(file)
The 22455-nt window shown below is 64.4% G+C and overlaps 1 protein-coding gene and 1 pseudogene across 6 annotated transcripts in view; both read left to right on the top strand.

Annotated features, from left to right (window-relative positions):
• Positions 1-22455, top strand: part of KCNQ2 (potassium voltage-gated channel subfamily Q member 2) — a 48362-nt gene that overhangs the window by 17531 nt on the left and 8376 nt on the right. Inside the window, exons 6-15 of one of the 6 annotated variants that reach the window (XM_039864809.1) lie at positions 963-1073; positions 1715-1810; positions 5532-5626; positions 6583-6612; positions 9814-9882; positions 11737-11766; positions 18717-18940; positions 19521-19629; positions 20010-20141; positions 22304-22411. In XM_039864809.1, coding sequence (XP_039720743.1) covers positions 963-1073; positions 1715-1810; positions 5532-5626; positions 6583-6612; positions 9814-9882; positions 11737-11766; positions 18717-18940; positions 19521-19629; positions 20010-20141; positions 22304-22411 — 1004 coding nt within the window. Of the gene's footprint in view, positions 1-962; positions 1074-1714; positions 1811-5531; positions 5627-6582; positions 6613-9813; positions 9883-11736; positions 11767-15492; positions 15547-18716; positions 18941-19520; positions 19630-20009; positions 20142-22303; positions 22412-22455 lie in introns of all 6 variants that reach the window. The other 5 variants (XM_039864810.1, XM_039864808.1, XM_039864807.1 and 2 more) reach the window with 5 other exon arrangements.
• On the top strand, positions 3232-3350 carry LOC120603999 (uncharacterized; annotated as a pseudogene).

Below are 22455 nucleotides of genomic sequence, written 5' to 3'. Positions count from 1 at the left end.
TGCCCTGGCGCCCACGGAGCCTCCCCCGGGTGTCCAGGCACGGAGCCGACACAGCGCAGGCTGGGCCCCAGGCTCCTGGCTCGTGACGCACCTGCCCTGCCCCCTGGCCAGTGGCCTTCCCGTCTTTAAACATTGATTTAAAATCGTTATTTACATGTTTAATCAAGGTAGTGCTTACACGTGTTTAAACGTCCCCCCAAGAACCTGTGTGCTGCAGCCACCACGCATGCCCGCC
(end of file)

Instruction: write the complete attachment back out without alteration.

The 22455-nt window shown below is 64.4% G+C and overlaps 1 protein-coding gene and 1 pseudogene across 6 annotated transcripts in view; both read left to right on the top strand.

Annotated features, from left to right (window-relative positions):
• Positions 1-22455, top strand: part of KCNQ2 (potassium voltage-gated channel subfamily Q member 2) — a 48362-nt gene that overhangs the window by 17531 nt on the left and 8376 nt on the right. Inside the window, exons 6-15 of one of the 6 annotated variants that reach the window (XM_039864809.1) lie at positions 963-1073; positions 1715-1810; positions 5532-5626; positions 6583-6612; positions 9814-9882; positions 11737-11766; positions 18717-18940; positions 19521-19629; positions 20010-20141; positions 22304-22411. In XM_039864809.1, coding sequence (XP_039720743.1) covers positions 963-1073; positions 1715-1810; positions 5532-5626; positions 6583-6612; positions 9814-9882; positions 11737-11766; positions 18717-18940; positions 19521-19629; positions 20010-20141; positions 22304-22411 — 1004 coding nt within the window. Of the gene's footprint in view, positions 1-962; positions 1074-1714; positions 1811-5531; positions 5627-6582; positions 6613-9813; positions 9883-11736; positions 11767-15492; positions 15547-18716; positions 18941-19520; positions 19630-20009; positions 20142-22303; positions 22412-22455 lie in introns of all 6 variants that reach the window. The other 5 variants (XM_039864810.1, XM_039864808.1, XM_039864807.1 and 2 more) reach the window with 5 other exon arrangements.
• On the top strand, positions 3232-3350 carry LOC120603999 (uncharacterized; annotated as a pseudogene).

Below are 22455 nucleotides of genomic sequence, written 5' to 3'. Positions count from 1 at the left end.
TGCCCTGGCGCCCACGGAGCCTCCCCCGGGTGTCCAGGCACGGAGCCGACACAGCGCAGGCTGGGCCCCAGGCTCCTGGCTCGTGACGCACCTGCCCTGCCCCCTGGCCAGTGGCCTTCCCGTCTTTAAACATTGATTTAAAATCGTTATTTACATGTTTAATCAAGGTAGTGCTTACACGTGTTTAAACGTCCCCCCAAGAACCTGTGTGCTGCAGCCACCACGCATGCCCGCC